Sex Toys Founder Explains Why Her Workers Are Happy And Productive
It's hard enough to maintain professionalism at the workplace, but it may be even more difficult when you work in a sexually charged environment.
And Patty Brisben, founder of Pure Romance, a company that sells intimate feminine products, told us she's "seen it all." "This is not your grandma's Tupperware party," she said. "Put together a group of enthusiastic women with sex toys and other flirty couple's products, and that's a Pure Romance party."
During these home parties, the participants discuss certain topics that may be deemed inappropriate for standard work conversation, but Brisben makes it a point to keep things professional.
We recently caught up with her for some workplace etiquette tips:
How is this environment different from any other professional one?
While the parties might be based on letting loose and encouraging women to give themselves permission to ask what they really want, it's important that our consultants always keep the parties professional. It's about having fun and bonding with your customer base, but knowing that like any client and customer relationship, boundaries do exist.
For example, in order for women to make an informed decision, we provide in-depth product information to help explain the specific purposes and unique benefits of each item. When this comes to a bedroom toy, the goofiness can escalate quickly. Despite the distraction, it's still important that the consultant find a way to get her talking points in and get her job done.
What kind of ground rules do you have?
To protect the integrity of the company, and our brand as a whole, we have both online and in-person trainings for our consultants. Our goal is to ensure our message is consistent and our customers can expect a fun, yet sophisticated party experience every time. Although each consultant can add their own spin to the actual party, rules are rules.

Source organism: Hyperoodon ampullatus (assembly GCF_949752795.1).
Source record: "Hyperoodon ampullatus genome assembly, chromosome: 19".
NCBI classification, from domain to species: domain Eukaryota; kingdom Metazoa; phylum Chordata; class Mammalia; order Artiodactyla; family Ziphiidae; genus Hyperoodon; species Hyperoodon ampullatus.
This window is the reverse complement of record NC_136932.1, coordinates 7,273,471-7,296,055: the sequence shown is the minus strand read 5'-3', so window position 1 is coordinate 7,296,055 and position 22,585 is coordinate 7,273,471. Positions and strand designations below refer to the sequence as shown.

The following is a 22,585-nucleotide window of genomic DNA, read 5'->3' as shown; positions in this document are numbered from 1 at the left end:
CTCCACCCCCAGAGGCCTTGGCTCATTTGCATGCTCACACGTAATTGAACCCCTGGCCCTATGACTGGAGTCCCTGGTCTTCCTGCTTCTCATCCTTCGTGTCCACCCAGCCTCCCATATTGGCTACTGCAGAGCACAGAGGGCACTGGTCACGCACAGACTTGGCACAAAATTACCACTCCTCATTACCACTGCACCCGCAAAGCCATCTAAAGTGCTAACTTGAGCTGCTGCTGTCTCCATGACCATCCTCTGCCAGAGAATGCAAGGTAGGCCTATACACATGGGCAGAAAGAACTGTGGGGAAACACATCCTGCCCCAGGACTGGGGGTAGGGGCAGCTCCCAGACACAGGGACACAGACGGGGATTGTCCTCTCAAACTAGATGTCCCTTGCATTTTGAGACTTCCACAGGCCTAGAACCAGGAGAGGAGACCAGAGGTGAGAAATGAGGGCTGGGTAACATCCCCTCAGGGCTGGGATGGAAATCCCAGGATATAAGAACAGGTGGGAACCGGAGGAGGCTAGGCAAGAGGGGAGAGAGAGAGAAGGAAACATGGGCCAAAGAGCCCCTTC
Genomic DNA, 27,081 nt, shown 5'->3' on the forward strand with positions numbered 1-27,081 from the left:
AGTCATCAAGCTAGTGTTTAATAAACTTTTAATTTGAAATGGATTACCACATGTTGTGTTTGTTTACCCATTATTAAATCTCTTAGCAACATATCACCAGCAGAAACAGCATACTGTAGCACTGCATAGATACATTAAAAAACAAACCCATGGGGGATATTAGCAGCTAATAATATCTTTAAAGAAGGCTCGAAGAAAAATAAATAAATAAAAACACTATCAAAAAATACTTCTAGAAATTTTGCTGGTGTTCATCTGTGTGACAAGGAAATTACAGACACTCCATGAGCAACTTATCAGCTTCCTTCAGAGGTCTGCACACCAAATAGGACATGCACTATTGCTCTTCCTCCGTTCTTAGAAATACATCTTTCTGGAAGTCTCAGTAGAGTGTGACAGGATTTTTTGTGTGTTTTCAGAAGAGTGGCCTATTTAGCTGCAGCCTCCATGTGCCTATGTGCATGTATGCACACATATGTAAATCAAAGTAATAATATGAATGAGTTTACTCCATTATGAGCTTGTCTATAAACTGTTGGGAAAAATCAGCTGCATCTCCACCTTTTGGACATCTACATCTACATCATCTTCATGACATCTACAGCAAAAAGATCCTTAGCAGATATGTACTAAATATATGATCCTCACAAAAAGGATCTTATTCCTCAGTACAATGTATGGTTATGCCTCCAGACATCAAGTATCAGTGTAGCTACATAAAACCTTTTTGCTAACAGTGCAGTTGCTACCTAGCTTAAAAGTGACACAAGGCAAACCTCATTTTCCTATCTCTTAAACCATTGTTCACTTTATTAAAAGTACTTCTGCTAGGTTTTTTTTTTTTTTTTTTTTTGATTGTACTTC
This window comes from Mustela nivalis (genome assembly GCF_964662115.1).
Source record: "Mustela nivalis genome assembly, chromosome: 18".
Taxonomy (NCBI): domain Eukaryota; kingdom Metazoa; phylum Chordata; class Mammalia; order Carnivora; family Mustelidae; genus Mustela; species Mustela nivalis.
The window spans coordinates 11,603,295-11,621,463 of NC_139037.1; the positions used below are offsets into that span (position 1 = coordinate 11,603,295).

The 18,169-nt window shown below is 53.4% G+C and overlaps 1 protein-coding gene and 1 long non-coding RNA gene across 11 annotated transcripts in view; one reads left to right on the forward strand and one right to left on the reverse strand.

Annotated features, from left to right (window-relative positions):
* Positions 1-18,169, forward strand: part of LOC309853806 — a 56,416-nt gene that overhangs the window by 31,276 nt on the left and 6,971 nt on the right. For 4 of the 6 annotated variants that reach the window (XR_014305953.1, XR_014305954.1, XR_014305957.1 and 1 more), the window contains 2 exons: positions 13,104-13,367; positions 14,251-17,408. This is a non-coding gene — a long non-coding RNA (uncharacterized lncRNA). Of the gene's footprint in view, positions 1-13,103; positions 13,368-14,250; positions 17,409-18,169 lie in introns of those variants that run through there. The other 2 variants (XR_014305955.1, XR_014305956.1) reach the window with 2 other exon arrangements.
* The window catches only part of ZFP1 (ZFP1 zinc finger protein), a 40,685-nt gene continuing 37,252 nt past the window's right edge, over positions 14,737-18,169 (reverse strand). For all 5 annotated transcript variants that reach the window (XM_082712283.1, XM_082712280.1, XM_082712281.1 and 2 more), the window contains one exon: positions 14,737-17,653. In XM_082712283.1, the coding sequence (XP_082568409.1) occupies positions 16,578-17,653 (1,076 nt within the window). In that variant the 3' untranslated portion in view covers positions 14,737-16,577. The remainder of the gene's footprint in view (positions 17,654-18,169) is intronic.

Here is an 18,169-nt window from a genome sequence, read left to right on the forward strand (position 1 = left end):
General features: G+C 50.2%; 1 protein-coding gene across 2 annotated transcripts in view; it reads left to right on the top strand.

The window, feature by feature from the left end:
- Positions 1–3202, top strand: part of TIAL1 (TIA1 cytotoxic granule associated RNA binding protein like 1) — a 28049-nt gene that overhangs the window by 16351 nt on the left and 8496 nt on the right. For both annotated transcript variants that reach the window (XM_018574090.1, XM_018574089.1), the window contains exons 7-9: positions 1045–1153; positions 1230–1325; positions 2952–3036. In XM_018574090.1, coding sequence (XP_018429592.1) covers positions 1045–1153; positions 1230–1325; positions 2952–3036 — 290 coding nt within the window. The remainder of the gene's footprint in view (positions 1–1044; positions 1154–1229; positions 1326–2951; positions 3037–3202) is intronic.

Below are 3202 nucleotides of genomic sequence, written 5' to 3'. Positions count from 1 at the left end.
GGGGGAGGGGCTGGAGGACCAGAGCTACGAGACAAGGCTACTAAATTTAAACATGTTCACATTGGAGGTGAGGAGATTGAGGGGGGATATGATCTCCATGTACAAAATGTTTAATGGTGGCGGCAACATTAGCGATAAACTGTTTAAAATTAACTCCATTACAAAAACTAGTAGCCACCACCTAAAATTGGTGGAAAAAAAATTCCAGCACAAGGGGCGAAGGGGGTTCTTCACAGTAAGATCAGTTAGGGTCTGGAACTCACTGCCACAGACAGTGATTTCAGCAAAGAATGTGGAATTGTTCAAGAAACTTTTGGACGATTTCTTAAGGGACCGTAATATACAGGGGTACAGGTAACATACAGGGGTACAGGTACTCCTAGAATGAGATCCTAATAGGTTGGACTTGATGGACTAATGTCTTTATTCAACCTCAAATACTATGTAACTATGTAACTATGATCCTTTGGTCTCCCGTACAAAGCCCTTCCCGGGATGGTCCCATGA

The easiest way to put it is, just as a teacher plans out her day's lesson before walking into the classroom, I encourage our consultants to envision the party they hope to create ahead of time, including the party environment -- classy, informative, fun, supportive, etc. It's easier to keep the experience professional by coming prepared with a game plan. That way, consultants are able to hit all their key talking points and avoid potential roadblocks.
What do you encourage to keep things professional?
It's been shown time and time again that women who work in a supportive and social environment are happier, more productive workers.
I try to encourage a strong bond of camaraderie to push our consultants to grow professionally and personally. That means that when we all come to together, we talk about more than work issues, such as our children, our parents, and our hobbies.
So the bottom line is, you can be social while maintaining professionalism. The main focus should always be on your customers and their overall experience. Let them lead the direction of the conversation toward their interests and offer your feedback and advice when solicited.
How do you deal with someone who shares too much information at these parties?
It's important to remember that you do not have to be a part of any conversation that makes you feel uncomfortable. There is always a way to excuse yourself without being rude. From experience, I've learned that people are just as receptive to you when things are said in a lighthearted tone, versus being dismissive and confrontational.
For example, if a co-worker approaches you about the intimate details of her sexual escapades, it's more than OK if you want to cut the conversation off. Rather than respond with, "Woah, TMI. I don't want to hear that." Although that's what you might be thinking, why not instead say, "Sounds like an eventful night for sure." Then excuse yourself, explaining that you're on deadline.
What is your most awkward moment on the job? How did you get over it?
Well, the first thing that comes to mind would be any time I am on a flight and the person I'm sitting next to asks me what I do. When I tell them about Pure Romance, they almost always have a shocked look on their face. I think it's for one of two reasons: They either don't know what the company is, or they have preconceived notions as to what it's about.
Our main focus is allowing women to have a safe environment to get together to learn about their bodies, ways to improve their relationship, and really giving them permission. Almost always the conversation ends with them asking me for one of my business cards.
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